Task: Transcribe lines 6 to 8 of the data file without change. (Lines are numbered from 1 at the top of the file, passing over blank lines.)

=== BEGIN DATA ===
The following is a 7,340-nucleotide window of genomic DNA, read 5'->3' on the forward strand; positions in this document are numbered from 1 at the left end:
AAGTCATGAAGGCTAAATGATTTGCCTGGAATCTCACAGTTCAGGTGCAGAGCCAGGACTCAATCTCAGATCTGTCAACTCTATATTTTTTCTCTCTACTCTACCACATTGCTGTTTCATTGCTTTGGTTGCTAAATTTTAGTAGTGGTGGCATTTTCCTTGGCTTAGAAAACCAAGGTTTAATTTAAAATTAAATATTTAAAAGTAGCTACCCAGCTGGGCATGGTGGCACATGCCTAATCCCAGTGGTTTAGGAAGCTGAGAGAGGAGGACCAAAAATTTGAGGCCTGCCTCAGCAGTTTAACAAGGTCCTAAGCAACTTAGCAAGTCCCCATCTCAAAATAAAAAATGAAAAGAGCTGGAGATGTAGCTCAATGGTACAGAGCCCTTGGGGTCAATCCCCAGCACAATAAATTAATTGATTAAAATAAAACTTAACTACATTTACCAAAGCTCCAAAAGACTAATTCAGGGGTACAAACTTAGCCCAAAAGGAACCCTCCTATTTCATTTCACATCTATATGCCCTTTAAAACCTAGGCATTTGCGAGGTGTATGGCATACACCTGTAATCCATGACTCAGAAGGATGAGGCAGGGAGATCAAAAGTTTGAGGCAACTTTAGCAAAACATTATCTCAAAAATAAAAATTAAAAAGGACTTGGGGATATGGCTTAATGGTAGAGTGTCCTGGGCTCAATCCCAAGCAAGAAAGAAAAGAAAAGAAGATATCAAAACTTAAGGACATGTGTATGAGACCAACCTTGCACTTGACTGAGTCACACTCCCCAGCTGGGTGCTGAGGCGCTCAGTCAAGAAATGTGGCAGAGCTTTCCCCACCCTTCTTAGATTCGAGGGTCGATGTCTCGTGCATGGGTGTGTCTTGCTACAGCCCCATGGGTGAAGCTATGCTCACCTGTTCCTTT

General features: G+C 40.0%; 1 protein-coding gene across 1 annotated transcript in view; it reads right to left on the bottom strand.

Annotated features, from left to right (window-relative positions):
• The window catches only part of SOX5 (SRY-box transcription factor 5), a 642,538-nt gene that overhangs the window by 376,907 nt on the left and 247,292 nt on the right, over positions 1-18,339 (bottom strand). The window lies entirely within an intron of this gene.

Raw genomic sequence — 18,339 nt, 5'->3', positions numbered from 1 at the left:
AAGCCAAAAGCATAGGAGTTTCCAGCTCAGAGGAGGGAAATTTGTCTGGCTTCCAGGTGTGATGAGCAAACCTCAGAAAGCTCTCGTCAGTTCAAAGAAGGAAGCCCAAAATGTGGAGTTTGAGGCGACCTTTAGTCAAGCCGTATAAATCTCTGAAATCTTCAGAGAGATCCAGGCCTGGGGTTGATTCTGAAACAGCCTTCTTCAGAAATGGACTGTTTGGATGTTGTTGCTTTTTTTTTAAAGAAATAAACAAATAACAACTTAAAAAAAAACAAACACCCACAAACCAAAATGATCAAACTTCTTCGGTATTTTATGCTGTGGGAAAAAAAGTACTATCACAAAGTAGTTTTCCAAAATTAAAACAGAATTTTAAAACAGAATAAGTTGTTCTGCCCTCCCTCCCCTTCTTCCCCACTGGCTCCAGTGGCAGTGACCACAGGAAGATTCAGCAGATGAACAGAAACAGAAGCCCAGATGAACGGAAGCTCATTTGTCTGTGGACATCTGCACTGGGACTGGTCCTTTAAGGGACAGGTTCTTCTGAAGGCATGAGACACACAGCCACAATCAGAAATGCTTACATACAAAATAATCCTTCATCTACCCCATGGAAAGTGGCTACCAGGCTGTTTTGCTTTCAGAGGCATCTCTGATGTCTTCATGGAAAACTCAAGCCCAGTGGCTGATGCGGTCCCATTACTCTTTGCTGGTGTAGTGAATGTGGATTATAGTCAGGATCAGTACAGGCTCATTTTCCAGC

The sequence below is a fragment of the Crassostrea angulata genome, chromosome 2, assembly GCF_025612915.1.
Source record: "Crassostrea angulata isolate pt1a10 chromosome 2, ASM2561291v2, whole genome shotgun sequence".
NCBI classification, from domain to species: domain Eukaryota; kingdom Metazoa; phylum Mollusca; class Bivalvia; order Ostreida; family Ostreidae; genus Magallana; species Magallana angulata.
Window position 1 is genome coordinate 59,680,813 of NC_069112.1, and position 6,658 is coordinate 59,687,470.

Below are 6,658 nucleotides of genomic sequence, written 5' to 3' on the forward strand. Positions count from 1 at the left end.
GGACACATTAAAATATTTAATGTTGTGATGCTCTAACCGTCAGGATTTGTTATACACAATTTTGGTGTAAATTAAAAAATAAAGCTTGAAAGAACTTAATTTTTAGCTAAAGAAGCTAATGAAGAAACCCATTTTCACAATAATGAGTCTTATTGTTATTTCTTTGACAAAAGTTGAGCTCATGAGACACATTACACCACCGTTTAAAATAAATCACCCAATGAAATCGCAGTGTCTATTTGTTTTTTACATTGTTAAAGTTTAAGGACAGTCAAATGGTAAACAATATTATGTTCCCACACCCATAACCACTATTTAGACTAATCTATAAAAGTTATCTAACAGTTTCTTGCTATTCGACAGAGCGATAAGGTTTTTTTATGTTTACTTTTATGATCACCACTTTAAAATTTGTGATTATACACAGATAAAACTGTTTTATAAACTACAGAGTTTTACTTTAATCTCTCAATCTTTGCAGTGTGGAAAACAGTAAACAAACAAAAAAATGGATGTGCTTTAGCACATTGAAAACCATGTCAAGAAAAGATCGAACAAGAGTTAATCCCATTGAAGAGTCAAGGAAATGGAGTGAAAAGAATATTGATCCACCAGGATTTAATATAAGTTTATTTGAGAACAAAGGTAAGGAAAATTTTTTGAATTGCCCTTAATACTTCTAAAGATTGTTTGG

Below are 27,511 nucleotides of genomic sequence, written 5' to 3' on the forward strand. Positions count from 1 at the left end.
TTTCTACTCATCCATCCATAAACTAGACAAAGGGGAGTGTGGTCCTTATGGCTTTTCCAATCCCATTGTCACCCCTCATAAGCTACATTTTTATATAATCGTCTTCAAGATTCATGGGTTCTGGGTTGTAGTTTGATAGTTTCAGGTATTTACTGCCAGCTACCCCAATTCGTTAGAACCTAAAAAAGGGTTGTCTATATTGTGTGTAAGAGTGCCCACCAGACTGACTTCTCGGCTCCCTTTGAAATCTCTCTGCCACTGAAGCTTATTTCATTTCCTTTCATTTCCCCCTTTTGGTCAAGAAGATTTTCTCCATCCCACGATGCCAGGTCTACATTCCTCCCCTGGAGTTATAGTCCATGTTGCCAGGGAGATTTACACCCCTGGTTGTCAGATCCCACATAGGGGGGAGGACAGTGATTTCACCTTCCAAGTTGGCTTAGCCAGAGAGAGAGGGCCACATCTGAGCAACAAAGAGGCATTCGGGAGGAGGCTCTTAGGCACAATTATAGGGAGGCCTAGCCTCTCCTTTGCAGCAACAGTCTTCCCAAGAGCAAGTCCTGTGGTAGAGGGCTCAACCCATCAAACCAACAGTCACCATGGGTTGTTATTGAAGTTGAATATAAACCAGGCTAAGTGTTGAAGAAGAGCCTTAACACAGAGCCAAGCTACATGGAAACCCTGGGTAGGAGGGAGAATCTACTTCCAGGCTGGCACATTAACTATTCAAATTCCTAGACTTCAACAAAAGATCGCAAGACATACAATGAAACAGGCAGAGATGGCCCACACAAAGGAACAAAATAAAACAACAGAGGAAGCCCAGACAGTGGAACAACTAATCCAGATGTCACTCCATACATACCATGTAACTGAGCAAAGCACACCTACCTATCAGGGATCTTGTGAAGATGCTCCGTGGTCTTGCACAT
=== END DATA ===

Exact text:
Raw genomic sequence — 18,339 nt, 5'->3', positions numbered from 1 at the left:
AAGCCAAAAGCATAGGAGTTTCCAGCTCAGAGGAGGGAAATTTGTCTGGCTTCCAGGTGTGATGAGCAAACCTCAGAAAGCTCTCGTCAGTTCAAAGAAGGAAGCCCAAAATGTGGAGTTTGAGGCGACCTTTAGTCAAGCCGTATAAATCTCTGAAATCTTCAGAGAGATCCAGGCCTGGGGTTGATTCTGAAACAGCCTTCTTCAGAAATGGACTGTTTGGATGTTGTTGCTTTTTTTTTAAAGAAATAAACAAATAACAACTTAAAAAAAAACAAACACCCACAAACCAAAATGATCAAACTTCTTCGGTATTTTATGCTGTGGGAAAAAAAGTACTATCACAAAGTAGTTTTCCAAAATTAAAACAGAATTTTAAAACAGAATAAGTTGTTCTGCCCTCCCTCCCCTTCTTCCCCACTGGCTCCAGTGGCAGTGACCACAGGAAGATTCAGCAGATGAACAGAAACAGAAGCCCAGATGAACGGAAGCTCATTTGTCTGTGGACATCTGCACTGGGACTGGTCCTTTAAGGGACAGGTTCTTCTGAAGGCATGAGACACACAGCCACAATCAGAAATGCTTACATACAAAATAATCCTTCATCTACCCCATGGAAAGTGGCTACCAGGCTGTTTTGCTTTCAGAGGCATCTCTGATGTCTTCATGGAAAACTCAAGCCCAGTGGCTGATGCGGTCCCATTACTCTTTGCTGGTGTAGTGAATGTGGATTATAGTCAGGATCAGTACAGGCTCATTTTCCAGC

The sequence below is a fragment of the Crassostrea angulata genome, chromosome 2, assembly GCF_025612915.1.